To kick off 2017, Dropbox has announced new productivity enhancements to its services, which include availability of its Paper document collaboration service and a Smart Sync feature that gives access to all shared files.
More Attractive in a Crowded Market.
Technical commentators have suggested that the new Dropbox enhancements are part of a strategy to help give the product more appeal, and a competitive edge in a market cloud storage market that has become very crowded in recent years. For example, Box has already just unveiled a version of Notes which offers similar functionality to the new Dropbox ‘Paper’ enhancement.
Some good news about the enhancements to the product may also help to cover over some of the bad publicity that Dropbox received in September 2016 when the customer usernames, email addresses and encrypted passwords of a staggering 68 million customers, which were stolen in a hack back in 2012, re-surfaced in a very public leak.
The ‘Paper’ document collaboration service is the new enhancement that is designed to enable customers to be able to get to work quickly on business ideas, by allowing them to be able to easily collate information from many different sources, rather than being faced with the challenges of information fragmentation. Although it is essentially in a similar ball-park of tools such as Microsoft Office or Google Drive, Dropbox are keen to point out that it helps more with a “lifecycle of ideas”, and therefore also includes other applications. One such application is the new task management functionality within Paper, which simplifies the process of enabling users to assign people to tasks, and to set due dates, all contained within a Paper document.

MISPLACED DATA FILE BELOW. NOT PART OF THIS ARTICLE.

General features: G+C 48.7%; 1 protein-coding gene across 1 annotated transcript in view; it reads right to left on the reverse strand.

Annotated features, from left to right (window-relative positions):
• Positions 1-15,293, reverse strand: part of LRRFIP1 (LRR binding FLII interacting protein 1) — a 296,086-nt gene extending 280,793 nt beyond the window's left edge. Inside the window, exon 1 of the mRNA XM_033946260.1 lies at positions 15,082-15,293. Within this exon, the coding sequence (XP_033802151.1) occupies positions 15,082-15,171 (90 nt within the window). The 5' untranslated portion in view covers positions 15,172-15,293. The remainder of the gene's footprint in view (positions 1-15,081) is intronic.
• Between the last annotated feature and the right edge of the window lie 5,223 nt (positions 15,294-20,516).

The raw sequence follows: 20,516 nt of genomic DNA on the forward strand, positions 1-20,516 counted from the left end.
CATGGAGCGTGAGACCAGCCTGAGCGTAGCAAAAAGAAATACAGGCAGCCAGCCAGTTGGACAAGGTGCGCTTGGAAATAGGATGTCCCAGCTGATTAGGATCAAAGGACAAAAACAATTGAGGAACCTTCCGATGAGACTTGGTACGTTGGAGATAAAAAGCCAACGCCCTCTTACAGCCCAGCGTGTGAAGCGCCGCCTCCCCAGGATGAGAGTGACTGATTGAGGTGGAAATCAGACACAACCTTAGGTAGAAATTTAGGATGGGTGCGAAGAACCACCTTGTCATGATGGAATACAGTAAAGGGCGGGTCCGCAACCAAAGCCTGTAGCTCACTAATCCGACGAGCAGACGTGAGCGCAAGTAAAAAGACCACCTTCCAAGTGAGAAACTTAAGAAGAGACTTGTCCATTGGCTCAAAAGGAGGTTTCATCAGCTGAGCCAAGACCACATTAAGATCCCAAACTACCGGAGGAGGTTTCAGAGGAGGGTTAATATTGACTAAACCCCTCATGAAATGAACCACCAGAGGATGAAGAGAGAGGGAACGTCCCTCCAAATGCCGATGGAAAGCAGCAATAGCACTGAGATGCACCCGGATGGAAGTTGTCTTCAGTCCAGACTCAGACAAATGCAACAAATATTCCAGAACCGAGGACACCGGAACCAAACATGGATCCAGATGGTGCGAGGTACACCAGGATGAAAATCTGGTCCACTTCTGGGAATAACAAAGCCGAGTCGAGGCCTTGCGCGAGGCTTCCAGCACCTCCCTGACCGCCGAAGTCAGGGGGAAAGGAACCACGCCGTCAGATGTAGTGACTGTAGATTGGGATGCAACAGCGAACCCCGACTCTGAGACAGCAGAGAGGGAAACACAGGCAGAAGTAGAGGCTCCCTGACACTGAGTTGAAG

Although Dropbox has publicly named several high profile companies who have worked with the beta version, it is too early to say how commercially successful Paper will become, particularly as it has already up against similar new competitor products.
The big advantage of the new a Smart Sync enhancement is that it allows each individual user to see a synced version of a potentially large team folder with multiple user inputs, without having to worry about hard drive space on their own computer, because the file is stored and synced in the cloud.
There have been some concerns about how some levels of functionality in Smart Sync could cause challenges for Mac users, who may need a kernel extension that could cause performance or security issues. Dropbox, however, has been quick to point out that, if businesses aren’t sure about the level of functionality, they can turn it off and Dropbox will continue to work without Smart Sync.
What Does This Mean For Your Business?
These enhancements are likely to be good news for business Dropbox users because they are designed to dovetail with existing functionality and could be tools that could help users to reap more of the performance and competitive benefits that the cloud has to offer. For business generally, Dropbox is one well known branded route in what is now a vast array of different cloud storage options.